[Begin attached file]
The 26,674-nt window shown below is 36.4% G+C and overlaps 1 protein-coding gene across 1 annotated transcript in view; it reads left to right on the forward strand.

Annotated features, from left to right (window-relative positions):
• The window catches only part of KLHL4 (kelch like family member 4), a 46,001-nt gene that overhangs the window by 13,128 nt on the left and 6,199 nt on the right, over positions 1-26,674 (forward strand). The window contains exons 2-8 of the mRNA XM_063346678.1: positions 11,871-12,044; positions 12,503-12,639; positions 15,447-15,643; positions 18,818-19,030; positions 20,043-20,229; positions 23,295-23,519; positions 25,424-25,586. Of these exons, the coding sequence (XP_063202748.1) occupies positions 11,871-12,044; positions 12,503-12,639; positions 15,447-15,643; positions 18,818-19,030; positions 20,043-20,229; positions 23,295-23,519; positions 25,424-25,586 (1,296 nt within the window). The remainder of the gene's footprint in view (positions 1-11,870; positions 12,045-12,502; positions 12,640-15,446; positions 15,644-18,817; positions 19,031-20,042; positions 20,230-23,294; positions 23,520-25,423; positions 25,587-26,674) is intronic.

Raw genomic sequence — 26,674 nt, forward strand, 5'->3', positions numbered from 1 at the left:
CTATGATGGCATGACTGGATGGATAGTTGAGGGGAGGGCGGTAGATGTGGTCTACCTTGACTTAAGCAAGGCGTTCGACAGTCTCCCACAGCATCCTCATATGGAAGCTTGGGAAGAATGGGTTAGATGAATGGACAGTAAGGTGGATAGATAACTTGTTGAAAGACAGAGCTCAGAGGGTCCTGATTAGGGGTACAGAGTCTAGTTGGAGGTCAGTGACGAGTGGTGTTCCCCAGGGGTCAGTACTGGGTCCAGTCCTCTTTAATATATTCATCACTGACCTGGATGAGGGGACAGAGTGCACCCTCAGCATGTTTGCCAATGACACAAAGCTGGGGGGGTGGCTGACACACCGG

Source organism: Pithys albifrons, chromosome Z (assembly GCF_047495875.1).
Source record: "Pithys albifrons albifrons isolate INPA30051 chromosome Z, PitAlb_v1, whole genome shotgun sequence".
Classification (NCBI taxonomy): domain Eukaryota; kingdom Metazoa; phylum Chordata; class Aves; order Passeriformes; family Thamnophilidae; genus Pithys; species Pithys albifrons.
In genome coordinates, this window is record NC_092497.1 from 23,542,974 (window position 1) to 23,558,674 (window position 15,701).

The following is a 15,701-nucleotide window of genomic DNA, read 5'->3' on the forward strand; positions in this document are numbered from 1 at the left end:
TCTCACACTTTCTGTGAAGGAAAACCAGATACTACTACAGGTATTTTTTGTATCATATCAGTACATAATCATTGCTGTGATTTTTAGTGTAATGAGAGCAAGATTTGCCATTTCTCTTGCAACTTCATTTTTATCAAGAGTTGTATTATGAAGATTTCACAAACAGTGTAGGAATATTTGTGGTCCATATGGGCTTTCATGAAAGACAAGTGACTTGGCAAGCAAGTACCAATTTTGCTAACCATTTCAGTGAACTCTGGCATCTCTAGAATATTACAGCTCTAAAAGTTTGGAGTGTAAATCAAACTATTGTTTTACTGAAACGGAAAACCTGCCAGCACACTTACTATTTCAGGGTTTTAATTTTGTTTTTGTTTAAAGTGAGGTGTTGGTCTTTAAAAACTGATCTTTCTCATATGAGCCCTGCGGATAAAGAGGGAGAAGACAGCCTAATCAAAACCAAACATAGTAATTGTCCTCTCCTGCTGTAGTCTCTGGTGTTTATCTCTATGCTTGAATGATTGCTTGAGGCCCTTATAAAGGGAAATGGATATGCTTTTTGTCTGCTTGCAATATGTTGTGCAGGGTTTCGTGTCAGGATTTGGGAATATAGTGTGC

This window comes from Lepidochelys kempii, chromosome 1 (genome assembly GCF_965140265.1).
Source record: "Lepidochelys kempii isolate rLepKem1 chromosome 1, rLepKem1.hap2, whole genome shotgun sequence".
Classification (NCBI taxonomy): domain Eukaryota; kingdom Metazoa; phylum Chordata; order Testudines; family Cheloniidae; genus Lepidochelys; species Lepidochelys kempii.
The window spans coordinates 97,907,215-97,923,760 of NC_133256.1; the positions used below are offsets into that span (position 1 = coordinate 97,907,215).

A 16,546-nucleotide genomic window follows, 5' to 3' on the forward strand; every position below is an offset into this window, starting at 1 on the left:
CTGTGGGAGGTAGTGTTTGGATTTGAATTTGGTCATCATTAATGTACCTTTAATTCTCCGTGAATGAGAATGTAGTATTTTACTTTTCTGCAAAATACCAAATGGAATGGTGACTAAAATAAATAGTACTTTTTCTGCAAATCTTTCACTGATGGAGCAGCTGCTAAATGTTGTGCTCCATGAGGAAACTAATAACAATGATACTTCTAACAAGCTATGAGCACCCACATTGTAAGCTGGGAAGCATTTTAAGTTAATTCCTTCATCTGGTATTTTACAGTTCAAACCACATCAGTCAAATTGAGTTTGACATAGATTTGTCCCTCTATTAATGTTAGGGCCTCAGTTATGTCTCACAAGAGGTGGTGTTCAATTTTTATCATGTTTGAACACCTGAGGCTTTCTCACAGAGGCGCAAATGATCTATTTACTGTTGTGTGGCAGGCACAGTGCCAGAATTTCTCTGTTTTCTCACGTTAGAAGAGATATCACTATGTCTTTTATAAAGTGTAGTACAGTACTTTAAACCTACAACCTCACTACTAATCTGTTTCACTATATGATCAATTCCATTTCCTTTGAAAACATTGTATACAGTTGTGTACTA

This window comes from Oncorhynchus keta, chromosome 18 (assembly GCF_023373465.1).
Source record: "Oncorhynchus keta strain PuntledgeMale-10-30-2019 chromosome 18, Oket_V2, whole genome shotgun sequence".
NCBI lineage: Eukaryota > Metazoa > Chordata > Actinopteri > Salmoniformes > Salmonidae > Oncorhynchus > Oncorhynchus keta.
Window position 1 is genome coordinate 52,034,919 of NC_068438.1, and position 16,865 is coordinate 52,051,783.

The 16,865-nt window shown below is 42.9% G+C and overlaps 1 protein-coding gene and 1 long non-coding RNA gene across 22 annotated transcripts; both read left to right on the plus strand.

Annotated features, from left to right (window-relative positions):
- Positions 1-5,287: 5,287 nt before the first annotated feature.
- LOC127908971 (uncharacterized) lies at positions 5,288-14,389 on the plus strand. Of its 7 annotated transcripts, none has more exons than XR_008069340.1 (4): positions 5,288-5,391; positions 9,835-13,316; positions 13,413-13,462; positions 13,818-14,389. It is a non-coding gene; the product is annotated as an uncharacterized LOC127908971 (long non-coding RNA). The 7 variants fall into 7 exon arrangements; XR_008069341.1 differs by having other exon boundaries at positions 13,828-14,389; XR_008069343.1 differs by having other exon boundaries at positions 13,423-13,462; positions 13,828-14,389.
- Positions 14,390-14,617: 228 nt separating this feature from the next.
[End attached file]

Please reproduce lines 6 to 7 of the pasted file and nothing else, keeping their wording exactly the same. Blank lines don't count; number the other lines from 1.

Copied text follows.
Source organism: Pithys albifrons, chromosome Z (assembly GCF_047495875.1).
Source record: "Pithys albifrons albifrons isolate INPA30051 chromosome Z, PitAlb_v1, whole genome shotgun sequence".